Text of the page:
I think the quote from Frost/Nixon kind of sums it up:

    Nixon: “When the President does it, that means it’s NOT illegal.”

    IOW, “we can do whatever we want because after all, we are always right.” GRRRRRRRRRRR

  12. When citizenship based taxation started, the laws of citizenship itself were very much different then they are today. With the various supreme court decisions and changes in the citizenship law itself, tax law and citizenship law have become out of step. If citizenship law were where it was in 1962, I would have automatically lost my USC and so not be in the boat I am in today. Tax law is out of date and needs to catch up with citizenship law!

  13. @TrueNorth
    It just shows how messed up they are in the U.S. As I understand it, the Nationality Law (which was amended in 1986) still stands regarding ‘expatriating acts’ resulting in ‘relinquishment of citizenship’. And I believe that is the law the DOS recognizes and therefore will issue CLN’s and show the date of the expatriating act as the date of ‘relinquishment’.
    Then the IRS (who BTW thinks of itself as a Supreme Being) makes up its own “Loss of Nationality Law”.
    Personally, I believe that is why many on this site, who have recently filed for their CLNs plan to make that the end of it – and not file any tax returns. That would be my attitude also. I relinquished in 1972. I sure am not going to file tax returns for the years 2007 through 2012.

  14. @Nobledreamer, you said earlier:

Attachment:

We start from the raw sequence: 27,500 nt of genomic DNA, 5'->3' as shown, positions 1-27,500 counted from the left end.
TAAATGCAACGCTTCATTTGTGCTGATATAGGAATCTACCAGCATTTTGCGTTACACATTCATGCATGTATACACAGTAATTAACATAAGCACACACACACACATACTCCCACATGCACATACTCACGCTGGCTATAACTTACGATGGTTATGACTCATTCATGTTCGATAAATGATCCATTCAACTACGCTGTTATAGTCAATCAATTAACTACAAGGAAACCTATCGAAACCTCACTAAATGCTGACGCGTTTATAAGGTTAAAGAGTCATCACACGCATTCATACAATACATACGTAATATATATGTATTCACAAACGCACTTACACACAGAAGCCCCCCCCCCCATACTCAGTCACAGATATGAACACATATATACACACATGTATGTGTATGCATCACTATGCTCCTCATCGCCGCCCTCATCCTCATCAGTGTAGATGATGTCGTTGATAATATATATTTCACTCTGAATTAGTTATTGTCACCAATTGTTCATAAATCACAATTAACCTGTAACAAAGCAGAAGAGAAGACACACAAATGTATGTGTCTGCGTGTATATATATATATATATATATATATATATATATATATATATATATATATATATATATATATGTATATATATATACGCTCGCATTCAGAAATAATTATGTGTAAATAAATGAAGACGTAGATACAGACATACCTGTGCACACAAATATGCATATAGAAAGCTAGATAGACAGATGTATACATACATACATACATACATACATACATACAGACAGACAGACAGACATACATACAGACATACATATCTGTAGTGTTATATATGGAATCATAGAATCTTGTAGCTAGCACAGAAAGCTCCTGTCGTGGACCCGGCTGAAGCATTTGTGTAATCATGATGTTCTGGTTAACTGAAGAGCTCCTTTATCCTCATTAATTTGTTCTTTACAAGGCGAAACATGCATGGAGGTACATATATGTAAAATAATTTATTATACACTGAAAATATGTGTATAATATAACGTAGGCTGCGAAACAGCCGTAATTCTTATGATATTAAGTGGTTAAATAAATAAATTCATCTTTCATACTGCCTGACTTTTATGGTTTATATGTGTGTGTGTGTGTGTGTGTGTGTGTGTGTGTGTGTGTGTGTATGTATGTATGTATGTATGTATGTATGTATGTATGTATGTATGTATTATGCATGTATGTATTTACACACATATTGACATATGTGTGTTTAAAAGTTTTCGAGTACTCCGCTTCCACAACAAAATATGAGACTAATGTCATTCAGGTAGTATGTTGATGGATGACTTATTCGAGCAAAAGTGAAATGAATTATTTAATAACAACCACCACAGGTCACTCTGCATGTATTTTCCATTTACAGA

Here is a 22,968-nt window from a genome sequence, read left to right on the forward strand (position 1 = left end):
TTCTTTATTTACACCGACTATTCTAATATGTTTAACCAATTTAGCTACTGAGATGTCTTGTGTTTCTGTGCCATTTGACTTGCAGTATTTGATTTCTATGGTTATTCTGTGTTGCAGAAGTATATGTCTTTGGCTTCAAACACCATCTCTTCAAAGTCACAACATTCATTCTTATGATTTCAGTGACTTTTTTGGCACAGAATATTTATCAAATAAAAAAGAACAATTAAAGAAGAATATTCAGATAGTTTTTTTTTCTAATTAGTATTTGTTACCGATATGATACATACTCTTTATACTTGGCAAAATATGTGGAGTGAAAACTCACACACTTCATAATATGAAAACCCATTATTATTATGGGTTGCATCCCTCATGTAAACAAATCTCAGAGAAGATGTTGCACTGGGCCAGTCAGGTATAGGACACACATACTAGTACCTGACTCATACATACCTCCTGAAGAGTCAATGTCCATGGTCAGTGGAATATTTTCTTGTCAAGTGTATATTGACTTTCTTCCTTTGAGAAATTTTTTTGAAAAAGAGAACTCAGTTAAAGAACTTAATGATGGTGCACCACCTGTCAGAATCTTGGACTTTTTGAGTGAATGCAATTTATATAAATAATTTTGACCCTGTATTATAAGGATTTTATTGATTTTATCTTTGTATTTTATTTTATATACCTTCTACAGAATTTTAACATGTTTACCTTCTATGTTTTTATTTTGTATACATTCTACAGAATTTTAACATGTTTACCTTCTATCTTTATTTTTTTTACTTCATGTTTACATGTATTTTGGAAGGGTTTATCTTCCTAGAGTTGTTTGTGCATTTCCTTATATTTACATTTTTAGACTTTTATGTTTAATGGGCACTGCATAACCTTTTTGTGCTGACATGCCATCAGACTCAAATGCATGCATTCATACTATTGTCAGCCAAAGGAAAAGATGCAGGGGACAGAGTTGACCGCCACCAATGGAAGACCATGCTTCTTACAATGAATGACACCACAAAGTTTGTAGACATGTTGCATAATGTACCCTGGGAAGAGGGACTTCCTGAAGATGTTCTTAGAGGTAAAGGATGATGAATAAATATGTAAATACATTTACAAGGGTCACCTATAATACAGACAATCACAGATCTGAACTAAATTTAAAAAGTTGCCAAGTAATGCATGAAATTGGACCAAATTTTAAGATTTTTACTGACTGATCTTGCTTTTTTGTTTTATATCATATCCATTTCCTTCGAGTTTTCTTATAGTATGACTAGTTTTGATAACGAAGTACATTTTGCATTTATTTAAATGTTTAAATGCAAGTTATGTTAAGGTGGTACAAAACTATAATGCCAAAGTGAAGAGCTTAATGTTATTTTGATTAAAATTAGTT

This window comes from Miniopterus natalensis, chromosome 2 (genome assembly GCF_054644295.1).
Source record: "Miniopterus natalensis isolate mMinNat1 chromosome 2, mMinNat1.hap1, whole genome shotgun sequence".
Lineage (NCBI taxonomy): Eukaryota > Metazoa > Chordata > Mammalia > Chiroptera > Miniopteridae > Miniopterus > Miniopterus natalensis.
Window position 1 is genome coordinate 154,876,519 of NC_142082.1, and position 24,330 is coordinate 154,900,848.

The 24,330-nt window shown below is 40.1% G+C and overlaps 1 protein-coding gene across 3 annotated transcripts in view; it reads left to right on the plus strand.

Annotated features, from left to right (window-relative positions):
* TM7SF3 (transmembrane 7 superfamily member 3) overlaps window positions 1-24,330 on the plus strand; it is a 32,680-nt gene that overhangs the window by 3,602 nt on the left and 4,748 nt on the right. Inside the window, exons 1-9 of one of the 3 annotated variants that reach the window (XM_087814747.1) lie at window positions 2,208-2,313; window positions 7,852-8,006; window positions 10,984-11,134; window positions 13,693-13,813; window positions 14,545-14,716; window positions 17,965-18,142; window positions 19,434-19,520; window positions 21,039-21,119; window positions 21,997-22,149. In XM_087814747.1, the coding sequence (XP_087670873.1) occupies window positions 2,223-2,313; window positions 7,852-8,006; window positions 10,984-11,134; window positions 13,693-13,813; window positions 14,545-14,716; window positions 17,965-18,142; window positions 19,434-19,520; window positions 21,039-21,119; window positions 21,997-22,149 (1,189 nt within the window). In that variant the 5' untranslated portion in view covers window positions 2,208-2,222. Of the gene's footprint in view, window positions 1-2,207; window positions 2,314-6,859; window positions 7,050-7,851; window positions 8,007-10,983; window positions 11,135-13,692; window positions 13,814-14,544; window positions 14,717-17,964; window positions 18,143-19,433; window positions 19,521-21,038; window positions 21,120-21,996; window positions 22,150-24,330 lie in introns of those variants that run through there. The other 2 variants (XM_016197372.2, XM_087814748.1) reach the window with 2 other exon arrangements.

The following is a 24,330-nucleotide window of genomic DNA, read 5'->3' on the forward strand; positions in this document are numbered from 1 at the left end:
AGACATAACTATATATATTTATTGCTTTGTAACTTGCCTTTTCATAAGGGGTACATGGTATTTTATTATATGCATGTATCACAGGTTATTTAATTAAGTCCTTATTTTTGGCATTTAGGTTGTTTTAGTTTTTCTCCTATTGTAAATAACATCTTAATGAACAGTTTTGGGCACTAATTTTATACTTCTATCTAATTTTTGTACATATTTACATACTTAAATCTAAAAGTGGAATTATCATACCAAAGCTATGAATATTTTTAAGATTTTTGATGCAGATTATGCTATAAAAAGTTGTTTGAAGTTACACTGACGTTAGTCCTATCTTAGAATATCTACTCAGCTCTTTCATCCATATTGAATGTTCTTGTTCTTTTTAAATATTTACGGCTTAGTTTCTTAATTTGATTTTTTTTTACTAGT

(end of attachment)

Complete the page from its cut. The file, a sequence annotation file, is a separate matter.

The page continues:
“I have heard nothing back regarding the FBARs. However, I did receive a letter back after they processed my 1040′s. I think it was Form 854, and indicated that my attempts to establish reasonable cause were not valid and that I was being assessed a failure to file penalty”

    I am a little confused: I thought the reasonable cause letter was to be sent with the late FBARs. Did you also send one with your amended returns? How much longer after you sent the returns did you receive that letter?

    How many years of FBARs and amended returns did you send? I find weird that the SoL is different for FBARs and taxes. For people considering quiet disclosure, is this OK to send 6 years of FBARs and only 3 years of 1040x?

    Thanks.

  15. @ Christophe

    No, you are not confused. I just decided to send a letter with both sets. I figured it couldn’t hurt. It seemed odd to just send the 1040’s with no explanation. And in spite of the FS, I still worried about the IRS deciding it was a “quiet disclosure.”
    The 1040’s were received in Austin on December 14, 2011. I send them via Xpresspost, so I could track them and know that they arrived. Their letter is dated January 24, 2012. So nearly 6 weeks between the time they received my forms and “composed” the letter.

    I sent both sets of forms for 2007, 2008, 2009 and 2010. I renounced on Jan 20, 2012. So 2011 will be my 5th year to confirm on the 8854.

    I cannot advise you on what to send. I believe it depends on many factors. Are you planning to keep your USC? If not, my reading of it means only 5 years prior to the year of renunciation. If you are planning to keep USC, FS-2011-13

    With regard to US income tax filing requirement, IRS has said
    “Generally, you only need to file returns going back six years.”
    I have read in several places that some lawyers advise 3 yrs, or even 4 year. That idea seemed to be based upon showing a pattern as I recall. I guess the number of years for FBAR depend upon SoL?

  16. @ Christophe,

    Sorry, I didn’t check before I hit the “post” button. I meant to include the link for FS-2011-13 so you could see where the quote about 6 years for 1040’s came from:

    FS-2011-13

Comments are closed.